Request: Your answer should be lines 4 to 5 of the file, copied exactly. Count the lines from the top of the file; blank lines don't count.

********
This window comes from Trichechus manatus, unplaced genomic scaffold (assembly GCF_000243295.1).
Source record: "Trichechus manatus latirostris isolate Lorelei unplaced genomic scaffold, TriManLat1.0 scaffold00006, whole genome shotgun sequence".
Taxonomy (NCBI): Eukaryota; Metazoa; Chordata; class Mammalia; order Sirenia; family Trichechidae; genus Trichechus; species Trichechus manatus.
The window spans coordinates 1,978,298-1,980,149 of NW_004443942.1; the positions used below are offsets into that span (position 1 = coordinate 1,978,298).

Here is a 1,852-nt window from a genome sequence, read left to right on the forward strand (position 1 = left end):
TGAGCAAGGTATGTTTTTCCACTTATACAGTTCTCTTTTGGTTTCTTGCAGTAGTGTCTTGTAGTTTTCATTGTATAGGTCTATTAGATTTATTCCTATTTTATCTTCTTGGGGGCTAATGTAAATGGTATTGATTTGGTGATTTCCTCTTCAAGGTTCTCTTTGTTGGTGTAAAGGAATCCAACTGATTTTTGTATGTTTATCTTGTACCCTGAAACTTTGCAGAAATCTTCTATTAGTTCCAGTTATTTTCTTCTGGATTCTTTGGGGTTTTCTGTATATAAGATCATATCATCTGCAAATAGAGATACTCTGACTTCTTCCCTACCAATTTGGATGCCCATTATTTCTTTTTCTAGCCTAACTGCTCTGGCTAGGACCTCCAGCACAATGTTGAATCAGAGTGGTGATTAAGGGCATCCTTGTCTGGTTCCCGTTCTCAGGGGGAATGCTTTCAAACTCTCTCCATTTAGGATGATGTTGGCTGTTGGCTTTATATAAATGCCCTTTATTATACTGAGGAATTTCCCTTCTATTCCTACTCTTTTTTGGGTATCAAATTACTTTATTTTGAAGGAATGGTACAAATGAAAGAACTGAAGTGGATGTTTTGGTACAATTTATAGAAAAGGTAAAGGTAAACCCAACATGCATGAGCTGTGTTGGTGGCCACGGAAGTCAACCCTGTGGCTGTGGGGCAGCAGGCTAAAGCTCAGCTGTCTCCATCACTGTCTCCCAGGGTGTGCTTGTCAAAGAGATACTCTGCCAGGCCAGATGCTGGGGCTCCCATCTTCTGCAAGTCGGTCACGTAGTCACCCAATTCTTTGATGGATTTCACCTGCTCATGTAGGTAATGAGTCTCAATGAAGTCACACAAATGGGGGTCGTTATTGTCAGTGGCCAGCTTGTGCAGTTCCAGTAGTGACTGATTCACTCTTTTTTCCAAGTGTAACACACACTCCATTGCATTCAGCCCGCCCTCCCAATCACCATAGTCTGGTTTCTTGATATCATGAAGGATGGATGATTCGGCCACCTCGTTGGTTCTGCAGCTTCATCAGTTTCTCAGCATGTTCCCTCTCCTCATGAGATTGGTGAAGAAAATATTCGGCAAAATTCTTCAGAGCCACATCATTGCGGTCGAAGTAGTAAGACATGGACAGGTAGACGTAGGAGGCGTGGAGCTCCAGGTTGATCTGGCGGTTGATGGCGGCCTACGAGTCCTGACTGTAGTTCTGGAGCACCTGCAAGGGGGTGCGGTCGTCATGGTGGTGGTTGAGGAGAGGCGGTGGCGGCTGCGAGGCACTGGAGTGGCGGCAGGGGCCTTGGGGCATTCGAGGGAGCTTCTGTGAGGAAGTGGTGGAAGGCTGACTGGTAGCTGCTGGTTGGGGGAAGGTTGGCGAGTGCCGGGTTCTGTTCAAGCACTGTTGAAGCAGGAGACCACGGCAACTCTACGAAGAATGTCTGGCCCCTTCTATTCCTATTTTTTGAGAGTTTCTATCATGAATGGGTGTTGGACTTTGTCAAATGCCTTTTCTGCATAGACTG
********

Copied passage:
The window spans coordinates 1,978,298-1,980,149 of NW_004443942.1; the positions used below are offsets into that span (position 1 = coordinate 1,978,298).

Here is a 1,852-nt window from a genome sequence, read left to right on the forward strand (position 1 = left end):